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The History of Pain Paperback – 27 Feb 1998
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This is an interesting and important study. The translation has been well done.--Anthony Campbell "Journal of Consciousness Studies [UK] "
Roselyne Rey presents a detailed history of the medical treatment of pain from Antiquity to the 1950s. In brief sections on Egyptian, Greek, and Roman medical practice, on the Middle Ages and the Renaissance, on the 'Classical Age' and the Enlightenment, the author runs through some 3,000 years of medical history, demonstrating the very ambiguous and frequently ambivalent attitude towards suffering held by medical parctitioners.--Tim Hitchcock "Social History of Medicine "
We know quite a bit about the development of certain pain relievers and have often heard the story of anaesthesia...but we know much less of the broader cultural history of pain. This historical gap is addressed by this splendid book...Dr. Rey has used pain as a key medical, biological, cultural and philosophical theme; she has fashioned a history of medicine around the concept of pain...She has undertaken a large task and carried it out with great success. To capture as much of our changing views of such a large topic as she has managed to do in a 350-page book is a considerable feat.--Gert H. Brieger "Nature Medicine "
An elegant treatment of the history of pain...readable and fascinating... I know of nothing comparable.--John C. Liebeskind, Founding President, International Pain Foundation, and Past President, American Pain Society
An intriguing analysis of the evolving influences of society and culture on pain thresholds throughout the ages.--New Scientist
In this erudite and broadly conceived work, Rey discusses the social construction of pain in Western history from antiquity to modern times.--Choice
Throughout the ages pain has intrigued those who focus on the soul and the sacred in equal measure to those who specialize in the body and medicine. The author draws upon multidisciplinary sources to explore this universally shared experience. From classical anitiquity to the 20th-century, she contrasts the different cultural perceptions of pain in each period, as well as the medical theories advanced to explain its mechanisms, and the various therapeutic remedies formulated to relieve those suffering from it.See all Product description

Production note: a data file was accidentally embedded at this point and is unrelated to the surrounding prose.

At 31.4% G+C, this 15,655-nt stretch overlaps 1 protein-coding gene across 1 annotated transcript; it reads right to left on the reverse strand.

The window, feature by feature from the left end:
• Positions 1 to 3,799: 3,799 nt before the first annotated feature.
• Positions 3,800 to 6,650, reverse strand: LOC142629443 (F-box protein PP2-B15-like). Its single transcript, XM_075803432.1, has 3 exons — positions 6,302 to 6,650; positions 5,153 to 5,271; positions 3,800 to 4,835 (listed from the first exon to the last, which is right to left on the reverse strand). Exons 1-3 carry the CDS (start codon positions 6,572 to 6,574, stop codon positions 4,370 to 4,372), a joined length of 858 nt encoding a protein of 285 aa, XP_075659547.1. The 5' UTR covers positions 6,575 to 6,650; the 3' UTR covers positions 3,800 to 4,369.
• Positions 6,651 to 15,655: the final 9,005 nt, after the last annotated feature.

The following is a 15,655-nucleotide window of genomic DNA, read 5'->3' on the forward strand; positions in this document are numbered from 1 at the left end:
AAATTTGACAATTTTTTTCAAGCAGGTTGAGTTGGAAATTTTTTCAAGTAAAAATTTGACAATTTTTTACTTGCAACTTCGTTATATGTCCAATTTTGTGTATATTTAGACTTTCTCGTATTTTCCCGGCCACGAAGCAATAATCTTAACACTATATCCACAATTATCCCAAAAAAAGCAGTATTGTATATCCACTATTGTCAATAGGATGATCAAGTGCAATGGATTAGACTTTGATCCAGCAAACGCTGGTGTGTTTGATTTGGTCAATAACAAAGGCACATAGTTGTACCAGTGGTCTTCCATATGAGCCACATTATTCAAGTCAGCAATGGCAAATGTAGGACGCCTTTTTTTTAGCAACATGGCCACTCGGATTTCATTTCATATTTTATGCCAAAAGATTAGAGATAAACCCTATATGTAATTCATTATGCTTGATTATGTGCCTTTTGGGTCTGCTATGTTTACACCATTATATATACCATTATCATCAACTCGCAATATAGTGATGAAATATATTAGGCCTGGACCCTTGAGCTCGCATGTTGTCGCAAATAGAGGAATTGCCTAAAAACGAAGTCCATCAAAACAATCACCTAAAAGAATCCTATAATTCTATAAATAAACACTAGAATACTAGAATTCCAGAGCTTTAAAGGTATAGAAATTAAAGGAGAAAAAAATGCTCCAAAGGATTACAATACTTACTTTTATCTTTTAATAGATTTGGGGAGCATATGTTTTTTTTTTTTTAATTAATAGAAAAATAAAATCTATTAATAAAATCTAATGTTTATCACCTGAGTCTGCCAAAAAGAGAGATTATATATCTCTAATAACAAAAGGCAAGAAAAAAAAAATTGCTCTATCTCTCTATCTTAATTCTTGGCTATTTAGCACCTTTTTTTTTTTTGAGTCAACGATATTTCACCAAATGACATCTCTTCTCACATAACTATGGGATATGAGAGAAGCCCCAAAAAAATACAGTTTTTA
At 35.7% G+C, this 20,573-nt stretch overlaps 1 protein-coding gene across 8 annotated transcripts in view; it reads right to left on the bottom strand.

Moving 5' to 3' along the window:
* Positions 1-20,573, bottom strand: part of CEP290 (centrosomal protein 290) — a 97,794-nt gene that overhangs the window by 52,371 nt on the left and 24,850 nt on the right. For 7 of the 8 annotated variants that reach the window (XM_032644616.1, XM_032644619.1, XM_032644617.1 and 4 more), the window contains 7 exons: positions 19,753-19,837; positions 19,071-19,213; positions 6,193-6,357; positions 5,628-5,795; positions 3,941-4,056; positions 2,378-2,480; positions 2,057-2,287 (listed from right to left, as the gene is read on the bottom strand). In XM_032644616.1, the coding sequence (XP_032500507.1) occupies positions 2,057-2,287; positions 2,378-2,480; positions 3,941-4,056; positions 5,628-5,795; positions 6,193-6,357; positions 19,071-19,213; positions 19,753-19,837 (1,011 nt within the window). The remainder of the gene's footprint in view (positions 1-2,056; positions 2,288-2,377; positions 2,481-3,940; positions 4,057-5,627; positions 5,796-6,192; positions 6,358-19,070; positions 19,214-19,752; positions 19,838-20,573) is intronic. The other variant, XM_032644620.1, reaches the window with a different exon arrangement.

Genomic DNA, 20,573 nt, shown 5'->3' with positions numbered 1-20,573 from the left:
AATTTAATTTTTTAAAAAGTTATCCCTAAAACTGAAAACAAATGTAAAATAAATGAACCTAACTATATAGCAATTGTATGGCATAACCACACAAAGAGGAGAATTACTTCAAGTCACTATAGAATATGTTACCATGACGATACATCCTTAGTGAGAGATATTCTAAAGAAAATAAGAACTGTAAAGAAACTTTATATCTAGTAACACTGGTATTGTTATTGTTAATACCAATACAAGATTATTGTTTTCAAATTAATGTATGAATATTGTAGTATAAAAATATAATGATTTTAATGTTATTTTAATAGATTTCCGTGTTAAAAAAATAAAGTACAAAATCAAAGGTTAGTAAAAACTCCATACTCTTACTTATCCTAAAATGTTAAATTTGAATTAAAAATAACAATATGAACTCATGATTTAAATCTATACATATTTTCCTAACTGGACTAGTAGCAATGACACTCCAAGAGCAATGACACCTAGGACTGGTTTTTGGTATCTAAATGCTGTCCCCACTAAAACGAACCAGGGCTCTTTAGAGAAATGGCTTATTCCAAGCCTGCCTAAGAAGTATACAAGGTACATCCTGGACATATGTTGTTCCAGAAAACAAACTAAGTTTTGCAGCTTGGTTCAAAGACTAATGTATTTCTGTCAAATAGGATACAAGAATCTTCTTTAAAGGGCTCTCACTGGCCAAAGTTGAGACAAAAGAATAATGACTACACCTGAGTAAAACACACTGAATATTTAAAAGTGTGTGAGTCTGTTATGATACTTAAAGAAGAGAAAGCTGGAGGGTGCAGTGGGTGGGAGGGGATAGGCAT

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Most helpful customer reviews on Amazon.com
Amazon.com: 2 reviews
Great read for those with chronic
14 February 2018 - Published on Amazon.com
Great read for those with chronic, and/or severe pain and their friends and family!! Read this before you tell you friend or relative who says she is in severe pain and telling them to have a "stiff upper lip", or to concentrate on positive things. It doesn't work! Doctors need to read this to, and believe their patients!!!! This is especially important in light of the so-called opioid crisis and those of us who have had a out very long time pain relief .taken away from us out of fear that we might become "addicted" or overdose. I quit mine, on the insistence of my doctor, with no withdrawal symptoms whatsoever. After a few weeks my pain just returned. So all concerned need to read this book and how attitudes toward pain change with the tims. For now, pain is to be endured alleviated by long tried but short term and ultimately unsuccessful non-medicinal methods.
Concentration on French sources
1 August 2004 - Published on Amazon.com
8 people found this helpful.
Roselyne Rey's History of Pain is probably the most comprehensive academic history of all things related to physical pain. Still, Rey's work, originally published in French, is thorough but uses almost exclusively French language resources. Rey is one of the few historians who examined the work going on at the Pneumatic Institution and rightly concluded that these early experiments and treatments with gases were fundamentally different from explorations into the character and problems of pain. Rey also points out that some of the reasons generally presented by the clinician historians for the so-called delayed adoption of anesthesia (purification, dosage, and duration of administration) were not in any way historically causing the delay. She emphases the idea that these technical issues were resolved not just when medical practitioners viewed them as problems to be remedied, but when society as a whole was able to resolve the issue of problematic invasive surgical procedures. Rey's work is extensive, covering antiquity to the 20th century and examining anesthesia, opiates and other drugs, and ways of communicating pain.